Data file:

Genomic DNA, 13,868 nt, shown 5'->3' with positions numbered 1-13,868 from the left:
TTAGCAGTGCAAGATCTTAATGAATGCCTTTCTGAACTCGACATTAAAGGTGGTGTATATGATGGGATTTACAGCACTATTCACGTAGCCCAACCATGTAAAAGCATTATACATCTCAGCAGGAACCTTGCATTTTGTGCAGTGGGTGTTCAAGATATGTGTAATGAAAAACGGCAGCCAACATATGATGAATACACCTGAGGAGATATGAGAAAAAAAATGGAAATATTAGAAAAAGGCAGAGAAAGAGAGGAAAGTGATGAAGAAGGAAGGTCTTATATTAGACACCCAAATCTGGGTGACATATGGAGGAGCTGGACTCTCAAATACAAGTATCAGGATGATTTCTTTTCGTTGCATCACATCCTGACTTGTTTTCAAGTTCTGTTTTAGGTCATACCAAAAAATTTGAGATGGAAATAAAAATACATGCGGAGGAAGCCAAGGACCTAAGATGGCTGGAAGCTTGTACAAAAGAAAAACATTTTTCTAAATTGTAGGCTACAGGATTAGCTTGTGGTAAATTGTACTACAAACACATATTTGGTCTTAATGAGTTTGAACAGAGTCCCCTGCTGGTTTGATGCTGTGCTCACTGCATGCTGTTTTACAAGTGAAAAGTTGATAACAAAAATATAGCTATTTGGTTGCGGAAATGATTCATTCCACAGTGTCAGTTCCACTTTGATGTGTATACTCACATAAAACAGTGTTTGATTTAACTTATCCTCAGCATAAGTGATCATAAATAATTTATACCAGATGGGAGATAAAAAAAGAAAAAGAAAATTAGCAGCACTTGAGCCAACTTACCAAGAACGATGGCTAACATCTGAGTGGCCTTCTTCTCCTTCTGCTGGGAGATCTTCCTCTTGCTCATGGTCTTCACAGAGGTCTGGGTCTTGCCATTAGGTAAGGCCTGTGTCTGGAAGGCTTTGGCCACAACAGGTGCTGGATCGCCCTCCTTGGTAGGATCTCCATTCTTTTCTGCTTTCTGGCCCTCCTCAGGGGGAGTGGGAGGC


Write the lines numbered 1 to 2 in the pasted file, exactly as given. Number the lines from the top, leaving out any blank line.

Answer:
Genomic DNA, 13,868 nt, shown 5'->3' with positions numbered 1-13,868 from the left:
TTAGCAGTGCAAGATCTTAATGAATGCCTTTCTGAACTCGACATTAAAGGTGGTGTATATGATGGGATTTACAGCACTATTCACGTAGCCCAACCATGTAAAAGCATTATACATCTCAGCAGGAACCTTGCATTTTGTGCAGTGGGTGTTCAAGATATGTGTAATGAAAAACGGCAGCCAACATATGATGAATACACCTGAGGAGATATGAGAAAAAAAATGGAAATATTAGAAAAAGGCAGAGAAAGAGAGGAAAGTGATGAAGAAGGAAGGTCTTATATTAGACACCCAAATCTGGGTGACATATGGAGGAGCTGGACTCTCAAATACAAGTATCAGGATGATTTCTTTTCGTTGCATCACATCCTGACTTGTTTTCAAGTTCTGTTTTAGGTCATACCAAAAAATTTGAGATGGAAATAAAAATACATGCGGAGGAAGCCAAGGACCTAAGATGGCTGGAAGCTTGTACAAAAGAAAAACATTTTTCTAAATTGTAGGCTACAGGATTAGCTTGTGGTAAATTGTACTACAAACACATATTTGGTCTTAATGAGTTTGAACAGAGTCCCCTGCTGGTTTGATGCTGTGCTCACTGCATGCTGTTTTACAAGTGAAAAGTTGATAACAAAAATATAGCTATTTGGTTGCGGAAATGATTCATTCCACAGTGTCAGTTCCACTTTGATGTGTATACTCACATAAAACAGTGTTTGATTTAACTTATCCTCAGCATAAGTGATCATAAATAATTTATACCAGATGGGAGATAAAAAAAGAAAAAGAAAATTAGCAGCACTTGAGCCAACTTACCAAGAACGATGGCTAACATCTGAGTGGCCTTCTTCTCCTTCTGCTGGGAGATCTTCCTCTTGCTCATGGTCTTCACAGAGGTCTGGGTCTTGCCATTAGGTAAGGCCTGTGTCTGGAAGGCTTTGGCCACAACAGGTGCTGGATCGCCCTCCTTGGTAGGATCTCCATTCTTTTCTGCTTTCTGGCCCTCCTCAGGGGGAGTGGGAGGC